Nakaya's hard working president, Toshiya Nakata
I took some photos of the room, but tried not to ask too many questions as the craftsmen were obviously extremely busy. I discovered that they have so many orders these days (one third of these orders coming from overseas), that they have to work straight through Saturdays and Sundays.
It was very difficult to tear them away from their work even for the few moments I needed to get a shot of their faces.
These craftsmen do not receive a salary, but merely receive commissions on the pens they create. So they are happy to be so busy. They even laughed when I apologized for the part which Pentrace has played in this recent flood of orders.
After a few minutes, Toshiya Nakata, president of Nakaya came in, so I was free to ask all the questions I wanted without being a nuisance.
His "day job" is at Platinum, and he gets no salary or commissions from Nakaya at all. This is a labor of love for him. The whole reason he started this company was to allow these retired craftsmen to continue to use their skills after they left Platinum.
He also wanted to promote the use of high quality traditional fountain pens. He once confided in me that he is happy to see people using fountain pens even if those pens were made by other pen companies.
He is a bit of a pen collector himself, as are the other Nakaya craftsmen.
We discussed the amazing success of the Wajima-nuri pens. These are ebonite (hard black rubber) pens which have been coated with several layers of urushi (lacquer). At first these were produced in the traditional Japanese urushi colors of black or red, but have recently become available in green and blue. In response to requests from customers, there are now plans to produce a purple Wajima-nuri pen. Right now they are experimenting to get the perfect shade.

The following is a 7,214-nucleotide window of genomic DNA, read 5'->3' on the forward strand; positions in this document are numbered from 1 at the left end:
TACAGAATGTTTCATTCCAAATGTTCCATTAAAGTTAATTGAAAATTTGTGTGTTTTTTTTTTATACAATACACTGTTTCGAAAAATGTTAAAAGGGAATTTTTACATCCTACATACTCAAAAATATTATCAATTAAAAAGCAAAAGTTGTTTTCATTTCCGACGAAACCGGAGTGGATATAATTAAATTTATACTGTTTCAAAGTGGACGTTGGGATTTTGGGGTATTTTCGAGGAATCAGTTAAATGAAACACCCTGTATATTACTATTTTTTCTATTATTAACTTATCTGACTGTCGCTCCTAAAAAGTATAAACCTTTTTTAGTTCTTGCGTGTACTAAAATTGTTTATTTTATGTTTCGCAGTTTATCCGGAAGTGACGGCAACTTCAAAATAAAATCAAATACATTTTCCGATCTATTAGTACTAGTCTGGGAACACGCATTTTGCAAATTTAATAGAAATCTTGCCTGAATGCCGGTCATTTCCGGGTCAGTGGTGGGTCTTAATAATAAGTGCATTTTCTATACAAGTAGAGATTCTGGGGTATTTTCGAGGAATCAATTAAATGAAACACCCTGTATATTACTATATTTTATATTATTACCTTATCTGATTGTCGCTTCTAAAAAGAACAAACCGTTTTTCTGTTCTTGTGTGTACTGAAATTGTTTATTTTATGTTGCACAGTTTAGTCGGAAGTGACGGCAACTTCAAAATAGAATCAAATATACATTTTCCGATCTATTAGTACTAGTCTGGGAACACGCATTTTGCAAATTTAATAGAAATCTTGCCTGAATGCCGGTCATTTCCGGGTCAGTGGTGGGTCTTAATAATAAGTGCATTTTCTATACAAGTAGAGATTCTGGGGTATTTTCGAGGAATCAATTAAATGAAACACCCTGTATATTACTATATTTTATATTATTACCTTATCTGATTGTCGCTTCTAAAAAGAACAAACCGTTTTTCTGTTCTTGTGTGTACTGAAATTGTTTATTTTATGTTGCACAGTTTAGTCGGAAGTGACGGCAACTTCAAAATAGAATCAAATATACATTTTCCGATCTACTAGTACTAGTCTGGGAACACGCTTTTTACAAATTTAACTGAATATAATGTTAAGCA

The most sought after urushi finish is still the tamenuri, which has an undercoat of red which is later covered with black or natural brown urushi. As the finish ages, the top coating becomes translucent, allowing the color underneath to shine through like a dark pool of water. Some models have an undercoating of green or blue.
These pens have no gold band or clip; just solid unbroken color. A few months ago Nakaya did start producing a red and natural brown tamenuri pen with band and clip. During this visit, I was surprised to see among the newest pens a blue wajima-nuri pen with gold band and clip. The gold contrasted wonderfully with the dark blue color.
I asked Mr. Nakata where the idea for these unique pens came from. He told me that last year, he received an unusual order from an urushi craftsman in Wajima, Japan's most well known urushi and maki-e producing town. This man wanted to buy an ebonite pen with no clip or band or any other trimmings; just plain unadorned ebonite. Such pens were not yet being produced by Nakaya, but they went ahead and made one for him and sent it to Wajima. He then coated it with many layers urushi, and had created for himself a fine one-of-a-kind treasure. He later showed this creation to Mr. Nakata who was so impressed that he asked him if he could produce more pens of the same type, and thus Nakaya's most unique and successful pen was born!
I have been asked not to mention the name of this urushi craftsman as he is the head of a well known urushi business which has been passed down from father to son for many generations, and many of his fellow craftsmen would take a dim view of applying this ancient Japanese art to such a distinctly western product as the fountain pen.